Thought for the Day: Wednesday, April 15
Do you know why the song thrush is the emblem of West Bromwich Albion? Apparently it is because the pub where the original team used to change back in the 19th century had a pet thrush in a cage, and long before they were called the Baggies, the team’s nickname was the Throstles, an old term for thrushes.
Tradition has it that as late as the 1930s, a caged thrush was placed on the touchline on match days and only used to sing if the Albion were winning.
Thrushes are, of course, renowned for their singing and their Latin name, philomelus, is linked to the story of a princess from Greek mythology, who was turned into a song bird. Philomelus means someone who loves to sing and thrushes certainly do – the male bird has a loud clear run of musical phrases and some individuals may have a repertoire of more than a hundred, most of which are learnt from parents and neighbouring birds.
Those who know about these things (and here’s a skill I’d love to have) say the thrush’s song sounds a bit like this: filip filip filip codidio codidio quitquiquit tittit tittit tereret tereret tereret. So now you know.
I can’t say for sure if that was the same song that I heard being sung yesterday in Pwllycrochan woods, but it was definitely a thrush singing it, because I could see him right there, not ten feet off the path, fearlessly refusing to budge as we neared and happy (in my imagination) simply to stay put and serenade us as we passed by, perhaps to lift our spirits during this period of lockdown.
Imagining what a thrush might have to tell us has a long and honourable poetic heritage. Most famously Thomas Hardy writes about a thrush that caught his attention as he walked at dusk right at the end of the year 1899.
His thrush was not a young specimen like mine nor in such good shape (blast-beruffled is such a wonderful description for anything not looking their best!). Hardy was also in a pessimistic mood as the 1900s were about to begin and the buoyant song of the bird questioned his melancholy feelings.
Was there something the bird knew about that he did not? A reason for blessed hope when all he could see around him made him want to despair?
I was reading yesterday about a registered nurse, Emily Fawcett, who had started holding “hope huddles” for workers in her hospital on the Upper East Side of New York. As you know things have been pretty bad in New York, but that doesn’t mean that every day doesn’t bring with it some small signs of hope and some reasons to be positive and that’s what these huddles are all about: a time for staff to come together and share good news stories that can keep them going when they feel like they have nothing left to give.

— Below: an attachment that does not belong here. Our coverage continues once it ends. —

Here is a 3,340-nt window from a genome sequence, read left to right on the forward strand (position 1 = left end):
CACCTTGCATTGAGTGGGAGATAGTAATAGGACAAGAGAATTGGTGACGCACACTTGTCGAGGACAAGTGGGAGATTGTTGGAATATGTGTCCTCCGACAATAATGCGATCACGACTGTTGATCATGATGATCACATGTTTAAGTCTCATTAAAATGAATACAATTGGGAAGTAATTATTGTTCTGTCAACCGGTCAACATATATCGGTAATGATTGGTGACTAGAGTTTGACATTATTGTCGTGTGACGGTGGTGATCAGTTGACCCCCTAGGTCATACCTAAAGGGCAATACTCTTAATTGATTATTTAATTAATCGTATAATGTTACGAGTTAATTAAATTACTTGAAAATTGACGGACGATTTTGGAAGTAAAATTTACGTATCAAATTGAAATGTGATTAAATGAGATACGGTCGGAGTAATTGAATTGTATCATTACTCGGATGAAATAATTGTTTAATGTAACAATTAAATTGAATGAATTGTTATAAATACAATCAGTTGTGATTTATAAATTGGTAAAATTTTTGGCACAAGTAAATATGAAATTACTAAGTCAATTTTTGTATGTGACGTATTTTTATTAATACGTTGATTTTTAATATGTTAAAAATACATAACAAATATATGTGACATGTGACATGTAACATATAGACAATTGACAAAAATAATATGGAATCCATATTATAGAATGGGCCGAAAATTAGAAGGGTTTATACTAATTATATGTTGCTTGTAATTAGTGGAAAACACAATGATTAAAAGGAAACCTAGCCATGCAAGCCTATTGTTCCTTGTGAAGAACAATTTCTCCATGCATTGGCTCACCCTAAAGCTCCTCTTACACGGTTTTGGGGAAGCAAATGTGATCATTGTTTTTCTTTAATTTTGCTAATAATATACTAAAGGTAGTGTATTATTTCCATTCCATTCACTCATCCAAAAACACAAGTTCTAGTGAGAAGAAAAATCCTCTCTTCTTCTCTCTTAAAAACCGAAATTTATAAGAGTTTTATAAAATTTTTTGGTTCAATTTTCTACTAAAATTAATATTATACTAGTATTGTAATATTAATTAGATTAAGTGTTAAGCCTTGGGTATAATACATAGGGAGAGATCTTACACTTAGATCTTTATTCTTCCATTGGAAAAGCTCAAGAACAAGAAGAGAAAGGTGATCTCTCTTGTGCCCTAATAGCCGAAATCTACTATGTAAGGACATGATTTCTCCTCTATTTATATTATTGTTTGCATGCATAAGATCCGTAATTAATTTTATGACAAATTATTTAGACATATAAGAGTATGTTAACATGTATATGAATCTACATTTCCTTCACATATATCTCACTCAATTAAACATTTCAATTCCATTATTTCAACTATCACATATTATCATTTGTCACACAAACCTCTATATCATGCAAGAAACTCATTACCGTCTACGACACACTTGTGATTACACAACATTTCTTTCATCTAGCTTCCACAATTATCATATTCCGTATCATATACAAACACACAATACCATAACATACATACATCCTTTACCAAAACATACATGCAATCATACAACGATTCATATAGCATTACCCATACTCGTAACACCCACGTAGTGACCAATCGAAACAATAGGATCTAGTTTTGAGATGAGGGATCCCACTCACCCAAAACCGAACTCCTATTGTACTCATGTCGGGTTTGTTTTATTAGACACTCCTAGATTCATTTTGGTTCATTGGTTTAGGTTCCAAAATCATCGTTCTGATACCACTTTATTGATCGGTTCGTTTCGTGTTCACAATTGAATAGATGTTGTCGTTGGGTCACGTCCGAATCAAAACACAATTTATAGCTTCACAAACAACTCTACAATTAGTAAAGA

Her story reminds me that it’s not just about spotting hopeful signs that’s important, but sharing them with others. What things can you spot today that give us reason to be hopeful, to smile, to love life? And who will you share them with?
The Darkling Thrush by Thomas Hardy
I leant upon a coppice gate
When Frost was spectre-grey,
And Winter’s dregs made desolate
The weakening eye of day.
The tangled bine-stems scored the sky
Like strings of broken lyres,
And all mankind that haunted nigh
Had sought their household fires.
The land’s sharp features seemed to be
The Century’s corpse outleant,
His crypt the cloudy canopy,
The wind his death-lament.
The ancient pulse of germ and birth
Was shrunken hard and dry,
And every spirit upon earth
Seemed fervourless as I.
At once a voice arose among
The bleak twigs overhead
In a full-hearted evensong
Of joy illimited;
An aged thrush, frail, gaunt, and small,
In blast-beruffled plume,
Had chosen thus to fling his soul
Upon the growing gloom.
So little cause for carolings
Of such ecstatic sound
Was written on terrestrial things
Afar or nigh around,
That I could think there trembled through
His happy good-night air
Some blessed Hope, whereof he knew
And I was unaware.